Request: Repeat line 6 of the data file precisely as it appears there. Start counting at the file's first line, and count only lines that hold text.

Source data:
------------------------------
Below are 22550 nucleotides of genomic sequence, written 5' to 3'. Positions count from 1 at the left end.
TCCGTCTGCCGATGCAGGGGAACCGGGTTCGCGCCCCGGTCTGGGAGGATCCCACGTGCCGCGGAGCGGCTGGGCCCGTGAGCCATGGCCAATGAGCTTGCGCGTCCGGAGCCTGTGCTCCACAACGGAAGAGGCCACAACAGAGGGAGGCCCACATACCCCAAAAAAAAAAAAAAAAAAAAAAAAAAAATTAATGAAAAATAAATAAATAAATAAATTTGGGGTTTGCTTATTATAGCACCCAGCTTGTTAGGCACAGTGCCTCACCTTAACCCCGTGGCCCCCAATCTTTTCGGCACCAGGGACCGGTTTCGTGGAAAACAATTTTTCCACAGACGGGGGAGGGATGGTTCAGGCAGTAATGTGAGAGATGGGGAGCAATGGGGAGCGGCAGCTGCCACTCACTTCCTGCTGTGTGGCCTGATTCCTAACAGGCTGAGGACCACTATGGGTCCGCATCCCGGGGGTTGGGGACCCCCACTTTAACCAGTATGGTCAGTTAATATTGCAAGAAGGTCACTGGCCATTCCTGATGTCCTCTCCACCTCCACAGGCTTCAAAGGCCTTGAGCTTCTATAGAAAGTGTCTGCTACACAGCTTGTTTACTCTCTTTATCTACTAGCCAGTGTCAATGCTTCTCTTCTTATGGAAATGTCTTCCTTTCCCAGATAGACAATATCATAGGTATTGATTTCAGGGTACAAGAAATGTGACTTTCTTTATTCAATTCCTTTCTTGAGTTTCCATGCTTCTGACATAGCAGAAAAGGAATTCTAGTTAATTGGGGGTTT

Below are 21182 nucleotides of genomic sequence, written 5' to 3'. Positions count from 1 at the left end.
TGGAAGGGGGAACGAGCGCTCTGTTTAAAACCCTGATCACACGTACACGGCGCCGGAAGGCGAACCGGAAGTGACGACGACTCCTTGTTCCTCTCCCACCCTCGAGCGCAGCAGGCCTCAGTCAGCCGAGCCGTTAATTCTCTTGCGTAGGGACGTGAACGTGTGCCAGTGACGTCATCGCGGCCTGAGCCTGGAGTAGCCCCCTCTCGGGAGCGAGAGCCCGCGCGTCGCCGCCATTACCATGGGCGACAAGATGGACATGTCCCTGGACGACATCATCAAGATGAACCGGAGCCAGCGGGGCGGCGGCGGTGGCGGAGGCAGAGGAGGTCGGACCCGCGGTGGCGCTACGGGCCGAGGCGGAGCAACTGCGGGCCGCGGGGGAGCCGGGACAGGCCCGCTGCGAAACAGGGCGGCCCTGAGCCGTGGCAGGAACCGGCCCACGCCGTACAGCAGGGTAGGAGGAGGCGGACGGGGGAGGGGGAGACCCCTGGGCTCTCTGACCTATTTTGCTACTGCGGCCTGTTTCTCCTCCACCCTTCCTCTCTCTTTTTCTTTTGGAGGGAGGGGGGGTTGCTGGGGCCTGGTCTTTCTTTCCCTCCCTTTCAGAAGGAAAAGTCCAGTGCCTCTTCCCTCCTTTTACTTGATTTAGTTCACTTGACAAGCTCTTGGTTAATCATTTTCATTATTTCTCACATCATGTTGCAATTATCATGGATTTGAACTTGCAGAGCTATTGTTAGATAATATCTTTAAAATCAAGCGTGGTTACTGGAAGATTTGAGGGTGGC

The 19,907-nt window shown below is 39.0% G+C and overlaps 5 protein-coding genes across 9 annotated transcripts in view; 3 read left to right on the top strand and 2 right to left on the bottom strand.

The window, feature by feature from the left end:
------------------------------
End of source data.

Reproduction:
The window, feature by feature from the left end: